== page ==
Come Together

New York and John Lennon were the perfect match. During his two-month residency at the St. Regis,
the ex-Beatle immersed himself in the political and artistic possibilities of his new hometown

Words by Ray Connolly
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When John Lennon left Britain to begin a new life in America in the summer of 1971, the transatlantic move represented something more than just a change of location. Encouraged by his wife Yoko Ono, it was a decisive step in shedding what remained of his Beatle skin, and, he hoped, towards reinventing himself as a radical chic bohemian. He no longer wanted to be just a rock star.


Happily assured of wealth for the rest of his life from the songs he’d already written, his emigration was achieved in some style as he and Yoko moved into two adjacent suites on the seventh floor of the elegant St. Regis Hotel on New York’s East 55th Street. The St. Regis played a significant role in mid-century Manhattan life, attracting a mixture of high society and bohemia that made it the place to be and be seen. From there Lennon would fall in love with New York, as Yoko showed him around what he described as her “old stomping ground” – that is, the city in which she’d begun her career as a conceptual artist.


The St. Regis and Manhattan were a complete change from the Lennons’ previous home and surroundings, Tittenhurst Park, a Georgian mansion and 72-acre estate near Ascot, 20 miles southwest of London. There, the nearest neighbors had been a small herd of former seaside donkeys in a field outside the couple’s bedroom window, along with a Hare Krishna troupe, who, until their chanting got on his nerves, Lennon had allowed to decorate a small temple in his extensive gardens. 


The tranquility of the English countryside might have helped him write and record the Imagine album, which would top the U.S. charts shortly after he and Yoko arrived in New York, but it was too sleepy for the ever-sparky Lennon and his ambitious wife. Brash, boisterous New York, with its cosmopolitan population and aggressive cultural energy, was the place to be.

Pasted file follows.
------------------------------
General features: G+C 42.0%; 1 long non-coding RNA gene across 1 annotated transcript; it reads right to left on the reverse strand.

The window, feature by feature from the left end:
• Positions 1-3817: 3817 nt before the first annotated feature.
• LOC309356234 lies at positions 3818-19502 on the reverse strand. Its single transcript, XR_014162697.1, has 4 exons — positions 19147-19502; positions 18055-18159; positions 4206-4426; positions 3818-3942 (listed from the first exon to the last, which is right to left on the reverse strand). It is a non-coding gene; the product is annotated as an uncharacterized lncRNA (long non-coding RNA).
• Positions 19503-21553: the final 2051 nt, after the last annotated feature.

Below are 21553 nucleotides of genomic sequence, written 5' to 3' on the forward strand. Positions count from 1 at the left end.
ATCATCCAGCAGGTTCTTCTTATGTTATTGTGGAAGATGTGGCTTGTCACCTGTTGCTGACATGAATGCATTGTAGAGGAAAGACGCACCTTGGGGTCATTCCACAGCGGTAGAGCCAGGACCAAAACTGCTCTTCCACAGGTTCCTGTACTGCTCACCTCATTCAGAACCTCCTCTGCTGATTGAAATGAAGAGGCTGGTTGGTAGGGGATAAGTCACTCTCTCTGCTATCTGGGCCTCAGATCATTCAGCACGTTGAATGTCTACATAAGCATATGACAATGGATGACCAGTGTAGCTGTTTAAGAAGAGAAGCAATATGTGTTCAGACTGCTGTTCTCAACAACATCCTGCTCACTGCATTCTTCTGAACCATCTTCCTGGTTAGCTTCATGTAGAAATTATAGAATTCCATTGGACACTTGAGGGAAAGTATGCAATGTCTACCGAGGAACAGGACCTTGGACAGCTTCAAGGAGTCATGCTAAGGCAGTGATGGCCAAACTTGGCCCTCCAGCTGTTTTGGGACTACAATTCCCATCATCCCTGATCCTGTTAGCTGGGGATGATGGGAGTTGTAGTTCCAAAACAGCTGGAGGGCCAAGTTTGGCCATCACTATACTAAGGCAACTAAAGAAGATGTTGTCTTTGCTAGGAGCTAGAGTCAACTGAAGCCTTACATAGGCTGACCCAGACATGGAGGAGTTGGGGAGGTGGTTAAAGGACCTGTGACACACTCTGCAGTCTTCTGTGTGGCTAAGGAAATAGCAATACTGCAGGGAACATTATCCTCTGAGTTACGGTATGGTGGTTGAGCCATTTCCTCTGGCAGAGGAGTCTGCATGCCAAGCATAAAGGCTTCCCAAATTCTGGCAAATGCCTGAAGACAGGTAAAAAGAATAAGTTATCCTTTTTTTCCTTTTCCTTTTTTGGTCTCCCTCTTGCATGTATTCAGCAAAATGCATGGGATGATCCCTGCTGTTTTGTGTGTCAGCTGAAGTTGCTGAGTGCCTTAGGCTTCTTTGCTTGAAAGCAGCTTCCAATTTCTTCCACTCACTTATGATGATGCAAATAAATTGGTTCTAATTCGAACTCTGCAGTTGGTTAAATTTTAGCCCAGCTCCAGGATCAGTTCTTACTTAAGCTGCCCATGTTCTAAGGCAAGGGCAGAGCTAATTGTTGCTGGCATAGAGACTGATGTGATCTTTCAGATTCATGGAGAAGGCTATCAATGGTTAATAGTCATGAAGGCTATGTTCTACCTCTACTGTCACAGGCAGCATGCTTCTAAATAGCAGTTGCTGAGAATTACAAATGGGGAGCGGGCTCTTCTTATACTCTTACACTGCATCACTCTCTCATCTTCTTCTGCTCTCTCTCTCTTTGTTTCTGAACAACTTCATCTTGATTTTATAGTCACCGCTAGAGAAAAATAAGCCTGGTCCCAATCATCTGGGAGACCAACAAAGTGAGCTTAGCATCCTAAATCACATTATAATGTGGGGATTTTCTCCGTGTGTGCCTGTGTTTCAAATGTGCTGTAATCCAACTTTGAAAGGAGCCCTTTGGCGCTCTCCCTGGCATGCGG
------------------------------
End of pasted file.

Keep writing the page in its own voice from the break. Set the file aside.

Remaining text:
At the time, I was a journalist at London’s Evening Standard newspaper and had been befriended by the Lennons during the break-up of the Beatles over the previous two years. So I was intrigued when, a few weeks after they moved to New York, they invited me to fly across and join them at The St. Regis and then celebrate John’s 31st birthday by attending an exhibition of Yoko’s art at the Everson Museum of Art in Syracuse, NY.


Almost as soon as I got to the hotel, John was enthusing about his new hometown. In a grand suite stacked high with newspapers, magazines, fan mail, posters and film-editing equipment, he raved about how the jaunty abrasiveness of New Yorkers reminded him so much of the people of his Liverpool youth. Like every craze he had, and New York was his latest, he threw himself into it with total enthusiasm.


Before then, the only time he had visited the U.S. had been with the Beatles, where the band were held prisoners at the heart of mass hysteria. But now, having “divorced” himself from the group, as he put it, he was getting to know America properly, starting with New York. And he talked about how, just a few days earlier, fellow St. Regis guest Fred Astaire had knocked on the door of his suite to say “hello” and immediately agreed to appear in an experimental film that the Lennons were shooting there. The following day, Jack Palance, also a hotel guest, was happy to be filmed there, too.


To John, the openness and acceptance he and Yoko experienced in the U.S. were in stark contrast to the treatment they’d received back in the U.K. in recent months. There, Yoko had been overwhelmingly blamed for the Beatles splitting up, and John had been forced to defend her, while a public exhibition of his erotic lithographs had provoked predictable tabloid outrage and inevitable police charges. (The private gallery owner presenting the exhibition later got off on a technicality.)






As he fashioned his new ex-Beatle persona, Americans, and especially 
New Yorkers, would, he felt, respect “nutty John”, as he would laughingly 
call himself, more than his own countrymen

As he fashioned his new ex-Beatle persona, Americans, and especially New Yorkers, would, he felt, respect “nutty John”, as he would laughingly call himself, more than his own countrymen. “Look at this,” he said to me, picking up a letter. “A university in Tennessee is offering me $60,000 just to talk. Just to talk! I don’t even have to bother singing! It’s unbelievable. Invitations like this come every day.”


Indeed, one invitation, the retrospective of Yoko’s work in Syracuse, had already been accepted. And when we flew up there the next day, accompanied by Phil Spector, who had just produced Imagine, and secretary May Pang, who would become John’s lover two years later, it was unabashed lecturers as much as their students who mobbed the ex-Beatle and his wife.


This appealed to John’s new image of himself. As he moved around the exhibition, with its water theme, which also contained works by Andy Warhol, Bob Dylan, Allen Ginsberg and Willem de Kooning, he let it be known that he wanted to be considered an artist, too. Although, as usual, there was a joke in his artistic contribution – a plastic bag half-filled with water which he titled Napoleon’s Bladder.